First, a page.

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This question already has an answer here:

Hydrogen is not in the first group as it was before and it is now placed above the periodic table? So why is it still categorized as a metal in some books?

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marked as duplicate by Ben Norris, Jon Custer, Todd Minehardt, Klaus-Dieter Warzecha, A.K. Jul 23 '16 at 23:32

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  • $\begingroup$ Which books will categorize a reactive gas as a metal? Theoretically there does seem to be metallic hydrogen, but so far experimental efforts to produce a sample have either failed or returned questionable results. $\endgroup$ – CuriousOne Jul 23 '16 at 8:31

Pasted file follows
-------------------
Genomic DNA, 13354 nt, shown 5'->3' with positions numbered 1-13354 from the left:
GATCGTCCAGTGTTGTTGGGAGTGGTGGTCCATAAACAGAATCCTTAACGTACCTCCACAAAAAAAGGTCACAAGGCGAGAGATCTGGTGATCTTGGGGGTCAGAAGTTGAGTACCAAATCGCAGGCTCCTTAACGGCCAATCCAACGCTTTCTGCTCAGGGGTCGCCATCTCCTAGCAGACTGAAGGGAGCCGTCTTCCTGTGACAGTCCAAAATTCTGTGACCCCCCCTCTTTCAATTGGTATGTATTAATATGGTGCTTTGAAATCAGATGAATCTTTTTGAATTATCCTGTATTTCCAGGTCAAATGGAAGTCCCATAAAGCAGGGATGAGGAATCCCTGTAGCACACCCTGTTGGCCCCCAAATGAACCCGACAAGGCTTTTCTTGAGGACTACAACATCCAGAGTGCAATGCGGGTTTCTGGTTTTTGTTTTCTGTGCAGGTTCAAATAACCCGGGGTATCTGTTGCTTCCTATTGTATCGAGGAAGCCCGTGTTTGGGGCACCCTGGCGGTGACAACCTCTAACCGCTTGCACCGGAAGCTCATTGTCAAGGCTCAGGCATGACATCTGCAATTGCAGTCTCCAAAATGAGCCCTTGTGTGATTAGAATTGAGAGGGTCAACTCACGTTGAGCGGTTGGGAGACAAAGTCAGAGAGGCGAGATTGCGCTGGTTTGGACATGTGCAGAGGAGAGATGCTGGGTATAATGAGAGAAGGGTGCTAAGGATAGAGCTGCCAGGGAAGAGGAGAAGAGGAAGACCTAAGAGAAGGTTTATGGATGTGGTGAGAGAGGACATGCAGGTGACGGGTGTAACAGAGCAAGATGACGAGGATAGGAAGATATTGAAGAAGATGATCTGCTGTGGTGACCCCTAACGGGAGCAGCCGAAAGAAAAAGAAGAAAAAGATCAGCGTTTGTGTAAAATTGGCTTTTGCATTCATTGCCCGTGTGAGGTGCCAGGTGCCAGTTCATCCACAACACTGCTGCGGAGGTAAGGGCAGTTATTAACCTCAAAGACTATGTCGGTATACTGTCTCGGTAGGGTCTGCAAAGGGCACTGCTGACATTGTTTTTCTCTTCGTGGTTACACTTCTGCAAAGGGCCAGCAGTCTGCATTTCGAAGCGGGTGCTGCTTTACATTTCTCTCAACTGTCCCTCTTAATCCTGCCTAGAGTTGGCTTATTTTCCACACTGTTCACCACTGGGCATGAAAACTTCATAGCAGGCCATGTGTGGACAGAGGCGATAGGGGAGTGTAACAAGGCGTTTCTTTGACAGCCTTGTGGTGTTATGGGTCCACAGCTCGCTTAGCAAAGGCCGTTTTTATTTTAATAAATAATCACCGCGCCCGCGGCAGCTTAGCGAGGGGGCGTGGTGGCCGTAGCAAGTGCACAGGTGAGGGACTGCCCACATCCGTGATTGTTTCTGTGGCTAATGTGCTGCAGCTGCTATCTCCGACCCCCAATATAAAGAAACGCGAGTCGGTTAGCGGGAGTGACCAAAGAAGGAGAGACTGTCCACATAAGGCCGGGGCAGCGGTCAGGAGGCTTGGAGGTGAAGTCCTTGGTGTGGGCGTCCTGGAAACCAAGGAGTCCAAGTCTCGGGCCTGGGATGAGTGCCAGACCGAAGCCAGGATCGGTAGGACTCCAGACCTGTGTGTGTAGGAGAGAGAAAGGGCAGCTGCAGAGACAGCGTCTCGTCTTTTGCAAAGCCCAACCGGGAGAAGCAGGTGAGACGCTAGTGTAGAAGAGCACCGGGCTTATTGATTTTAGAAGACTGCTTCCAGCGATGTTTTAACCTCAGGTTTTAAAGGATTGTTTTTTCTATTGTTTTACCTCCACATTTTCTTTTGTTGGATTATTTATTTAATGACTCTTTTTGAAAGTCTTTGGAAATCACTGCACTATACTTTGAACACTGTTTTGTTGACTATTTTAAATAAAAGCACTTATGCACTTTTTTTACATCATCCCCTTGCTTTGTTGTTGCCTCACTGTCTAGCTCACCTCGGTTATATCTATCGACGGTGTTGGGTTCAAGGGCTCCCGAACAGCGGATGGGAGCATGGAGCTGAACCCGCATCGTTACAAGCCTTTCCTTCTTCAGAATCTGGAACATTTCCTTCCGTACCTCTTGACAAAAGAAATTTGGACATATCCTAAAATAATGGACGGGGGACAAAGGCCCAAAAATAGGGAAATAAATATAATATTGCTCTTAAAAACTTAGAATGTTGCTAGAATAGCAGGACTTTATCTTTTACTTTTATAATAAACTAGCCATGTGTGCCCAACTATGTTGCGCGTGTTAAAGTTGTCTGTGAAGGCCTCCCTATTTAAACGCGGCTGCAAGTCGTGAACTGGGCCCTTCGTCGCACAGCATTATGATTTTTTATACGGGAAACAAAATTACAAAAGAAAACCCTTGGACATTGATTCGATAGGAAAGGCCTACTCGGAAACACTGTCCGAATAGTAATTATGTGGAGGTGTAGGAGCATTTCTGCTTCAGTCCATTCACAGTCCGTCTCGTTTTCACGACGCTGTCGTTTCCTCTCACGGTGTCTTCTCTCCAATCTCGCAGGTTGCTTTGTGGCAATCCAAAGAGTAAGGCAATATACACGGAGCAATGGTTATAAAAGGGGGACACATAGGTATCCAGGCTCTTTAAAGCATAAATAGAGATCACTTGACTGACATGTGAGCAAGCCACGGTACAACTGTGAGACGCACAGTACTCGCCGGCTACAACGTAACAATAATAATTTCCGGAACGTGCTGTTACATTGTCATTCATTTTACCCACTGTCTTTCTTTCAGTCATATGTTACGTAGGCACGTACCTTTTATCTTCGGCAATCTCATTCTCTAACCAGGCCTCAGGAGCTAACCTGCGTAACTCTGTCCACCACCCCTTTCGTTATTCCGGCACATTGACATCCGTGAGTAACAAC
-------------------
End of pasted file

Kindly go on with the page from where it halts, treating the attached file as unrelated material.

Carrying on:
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There is a lot that could be said about this question, but a simple explanation goes like this:

  • Some periodic tables categorize hydrogen as a metal (or at least an alkali metal) because it has one electron in its outermost orbital - just like Lithium, Sodium, Potassium, etc., which are obviously metals.

  • Other authors of chemistry textbooks realize that hydrogen seems to love the gas-phase so much over the solid phase that it just doesn't make sense to call it a metal, irrespective of what atomic orbital pattern may tell us.

Hence the differences between authors of texts and where they put Hydrogen on their periodic table.

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